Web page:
about the details of his creative projects and experiences that are extensively inspired by music of family influence.
In developing his story, Sean builds an episodic narration that expresses how music can stimulate creativity, record the trajectory of life, and provide inspirations shared among family members. By exemplifying one of the earliest animated music video “White Winter Hymnal”, Sean demonstrates the power of music to trigger creative, philosophical contemplations, which artists can incorporate into their art and storytelling. Sean interpretes the memorable repeating music loop as a physical rotating time wheel, which is turned by the puppet characters — the band members as old men — to rewind to their youth period. However, once the main character lets go of the wheel, time, without mercy, quickly elapses and all characters are old again. Inspired by the original looping part of music, Sean has created a visual metaphor to convey the philosophical message that human beings are powerless against time. Hence, the artist conceives a philosophical narrative based on the interpretations of the harmonies and rhythms.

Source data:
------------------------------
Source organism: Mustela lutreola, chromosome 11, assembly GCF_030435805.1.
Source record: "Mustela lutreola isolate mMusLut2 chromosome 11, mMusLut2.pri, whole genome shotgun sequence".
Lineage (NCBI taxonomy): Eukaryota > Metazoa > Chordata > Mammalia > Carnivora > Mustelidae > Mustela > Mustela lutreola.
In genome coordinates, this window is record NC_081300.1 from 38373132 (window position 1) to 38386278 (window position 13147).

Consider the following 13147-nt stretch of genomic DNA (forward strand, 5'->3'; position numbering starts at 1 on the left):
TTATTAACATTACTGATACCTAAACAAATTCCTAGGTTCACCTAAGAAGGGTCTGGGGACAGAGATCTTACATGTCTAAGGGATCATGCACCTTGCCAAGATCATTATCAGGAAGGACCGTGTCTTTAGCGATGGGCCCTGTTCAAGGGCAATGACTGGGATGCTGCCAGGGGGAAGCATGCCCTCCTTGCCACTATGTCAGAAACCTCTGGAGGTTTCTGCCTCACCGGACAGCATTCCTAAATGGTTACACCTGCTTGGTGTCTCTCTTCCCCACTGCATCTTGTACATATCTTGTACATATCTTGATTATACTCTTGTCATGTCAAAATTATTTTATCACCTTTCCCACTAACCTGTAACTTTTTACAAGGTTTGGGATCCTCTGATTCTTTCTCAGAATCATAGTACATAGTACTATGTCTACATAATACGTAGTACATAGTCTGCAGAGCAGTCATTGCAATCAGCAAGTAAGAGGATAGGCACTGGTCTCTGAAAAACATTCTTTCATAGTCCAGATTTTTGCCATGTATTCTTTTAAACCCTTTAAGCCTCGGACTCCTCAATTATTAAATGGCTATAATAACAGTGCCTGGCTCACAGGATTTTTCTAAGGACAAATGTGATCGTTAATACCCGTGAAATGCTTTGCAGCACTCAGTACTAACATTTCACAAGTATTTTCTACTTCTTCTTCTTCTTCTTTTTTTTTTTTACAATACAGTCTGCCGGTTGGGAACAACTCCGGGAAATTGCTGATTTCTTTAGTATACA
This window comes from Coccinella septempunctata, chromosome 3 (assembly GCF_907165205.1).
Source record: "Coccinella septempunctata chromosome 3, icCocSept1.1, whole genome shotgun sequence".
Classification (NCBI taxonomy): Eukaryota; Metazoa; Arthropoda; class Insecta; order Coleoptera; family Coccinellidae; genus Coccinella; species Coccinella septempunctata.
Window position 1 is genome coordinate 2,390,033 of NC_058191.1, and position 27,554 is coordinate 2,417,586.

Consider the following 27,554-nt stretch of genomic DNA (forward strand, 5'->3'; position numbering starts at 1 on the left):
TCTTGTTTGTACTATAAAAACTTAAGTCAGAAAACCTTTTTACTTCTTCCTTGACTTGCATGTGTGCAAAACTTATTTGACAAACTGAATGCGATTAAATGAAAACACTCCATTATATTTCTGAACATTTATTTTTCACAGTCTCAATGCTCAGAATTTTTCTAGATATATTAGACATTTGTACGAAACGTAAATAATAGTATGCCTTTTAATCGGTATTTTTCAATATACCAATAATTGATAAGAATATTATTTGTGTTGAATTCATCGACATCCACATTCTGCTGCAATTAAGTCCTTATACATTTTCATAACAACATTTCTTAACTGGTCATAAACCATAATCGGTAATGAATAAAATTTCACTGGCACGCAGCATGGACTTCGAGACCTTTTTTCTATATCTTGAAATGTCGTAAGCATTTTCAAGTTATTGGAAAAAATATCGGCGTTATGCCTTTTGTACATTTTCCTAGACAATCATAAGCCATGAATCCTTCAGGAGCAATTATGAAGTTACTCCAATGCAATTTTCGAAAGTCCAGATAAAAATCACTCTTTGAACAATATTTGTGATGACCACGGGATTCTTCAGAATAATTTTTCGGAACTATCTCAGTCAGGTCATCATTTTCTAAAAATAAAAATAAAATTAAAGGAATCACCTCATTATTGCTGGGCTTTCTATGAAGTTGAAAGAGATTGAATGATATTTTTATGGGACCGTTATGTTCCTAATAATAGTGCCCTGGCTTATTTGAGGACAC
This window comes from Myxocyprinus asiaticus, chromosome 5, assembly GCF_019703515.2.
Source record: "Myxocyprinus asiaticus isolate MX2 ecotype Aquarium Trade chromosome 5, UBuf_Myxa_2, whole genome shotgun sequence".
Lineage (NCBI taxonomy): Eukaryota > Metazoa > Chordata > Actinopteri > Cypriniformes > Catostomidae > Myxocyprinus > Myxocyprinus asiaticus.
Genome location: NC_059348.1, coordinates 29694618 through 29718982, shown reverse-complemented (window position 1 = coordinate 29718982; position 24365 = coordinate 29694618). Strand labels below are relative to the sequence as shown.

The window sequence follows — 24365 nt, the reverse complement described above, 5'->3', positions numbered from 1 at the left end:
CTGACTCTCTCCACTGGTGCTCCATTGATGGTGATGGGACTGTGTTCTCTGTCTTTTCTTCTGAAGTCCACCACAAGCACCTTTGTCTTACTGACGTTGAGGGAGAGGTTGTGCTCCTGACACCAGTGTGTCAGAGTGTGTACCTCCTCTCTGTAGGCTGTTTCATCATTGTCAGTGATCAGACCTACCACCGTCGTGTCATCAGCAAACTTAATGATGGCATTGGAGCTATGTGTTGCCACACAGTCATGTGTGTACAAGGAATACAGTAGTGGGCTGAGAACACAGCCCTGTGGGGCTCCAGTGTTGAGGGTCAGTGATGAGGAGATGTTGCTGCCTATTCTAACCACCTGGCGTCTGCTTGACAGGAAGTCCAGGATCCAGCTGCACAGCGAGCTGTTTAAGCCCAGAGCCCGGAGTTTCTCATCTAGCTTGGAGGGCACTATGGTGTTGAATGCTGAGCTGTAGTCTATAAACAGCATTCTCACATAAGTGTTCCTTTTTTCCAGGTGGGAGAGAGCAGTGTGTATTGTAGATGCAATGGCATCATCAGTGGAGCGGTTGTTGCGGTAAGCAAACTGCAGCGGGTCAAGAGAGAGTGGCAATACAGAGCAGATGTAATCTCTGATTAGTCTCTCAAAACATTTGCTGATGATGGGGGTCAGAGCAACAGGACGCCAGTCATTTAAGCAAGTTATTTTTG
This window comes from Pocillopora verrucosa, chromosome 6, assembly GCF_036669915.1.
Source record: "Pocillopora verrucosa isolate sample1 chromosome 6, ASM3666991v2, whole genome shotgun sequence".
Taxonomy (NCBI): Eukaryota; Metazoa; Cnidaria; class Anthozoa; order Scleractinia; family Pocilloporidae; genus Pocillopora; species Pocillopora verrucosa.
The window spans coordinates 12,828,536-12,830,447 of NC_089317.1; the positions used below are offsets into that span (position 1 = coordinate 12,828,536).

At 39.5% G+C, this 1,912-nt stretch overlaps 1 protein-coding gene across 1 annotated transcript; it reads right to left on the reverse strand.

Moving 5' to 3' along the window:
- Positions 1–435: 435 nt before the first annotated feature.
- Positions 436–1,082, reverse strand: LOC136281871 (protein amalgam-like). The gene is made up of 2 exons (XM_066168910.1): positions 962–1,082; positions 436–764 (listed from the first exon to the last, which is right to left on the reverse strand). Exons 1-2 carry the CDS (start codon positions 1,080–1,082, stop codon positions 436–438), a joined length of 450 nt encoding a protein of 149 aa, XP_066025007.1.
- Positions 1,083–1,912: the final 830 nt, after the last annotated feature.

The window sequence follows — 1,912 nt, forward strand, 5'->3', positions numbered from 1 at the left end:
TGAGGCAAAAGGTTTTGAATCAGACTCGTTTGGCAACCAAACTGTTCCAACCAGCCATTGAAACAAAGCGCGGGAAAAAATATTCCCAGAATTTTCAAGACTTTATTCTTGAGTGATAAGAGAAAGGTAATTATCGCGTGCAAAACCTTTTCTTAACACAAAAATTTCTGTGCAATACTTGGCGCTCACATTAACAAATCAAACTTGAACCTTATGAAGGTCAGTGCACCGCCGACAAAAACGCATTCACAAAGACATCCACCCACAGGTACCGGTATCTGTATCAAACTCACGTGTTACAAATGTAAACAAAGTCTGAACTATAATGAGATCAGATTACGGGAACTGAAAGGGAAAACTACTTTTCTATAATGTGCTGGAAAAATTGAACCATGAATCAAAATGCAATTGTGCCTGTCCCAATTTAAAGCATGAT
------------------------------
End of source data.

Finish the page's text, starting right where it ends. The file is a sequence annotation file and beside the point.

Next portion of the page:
Besides the major impact of music on the artist's inspiration and creative feed, music has, in fact, played different roles during the lifetime of the narrator as he compares his perspectives of music during teenage and adult periods. Sean states that he does not "inhale music as much as he used to", but instead focusing on music of longer history such as classical music and jazz. Once a teenager, Sean used to be fond of 90s hip hop. Nevertheless, he sees the hip hop nowadays, despite of the improvement in sound qualities with advancement in technology, has become too digital and clean, hence losing its rich texture compared to the past. Hence, music
Wen 9 serves as a referencing meter that allows Sean to compare and keep track of his experience and
the change of aesthetics over time.
While conveying a sense of nostalgia through comparison of present and past, Sean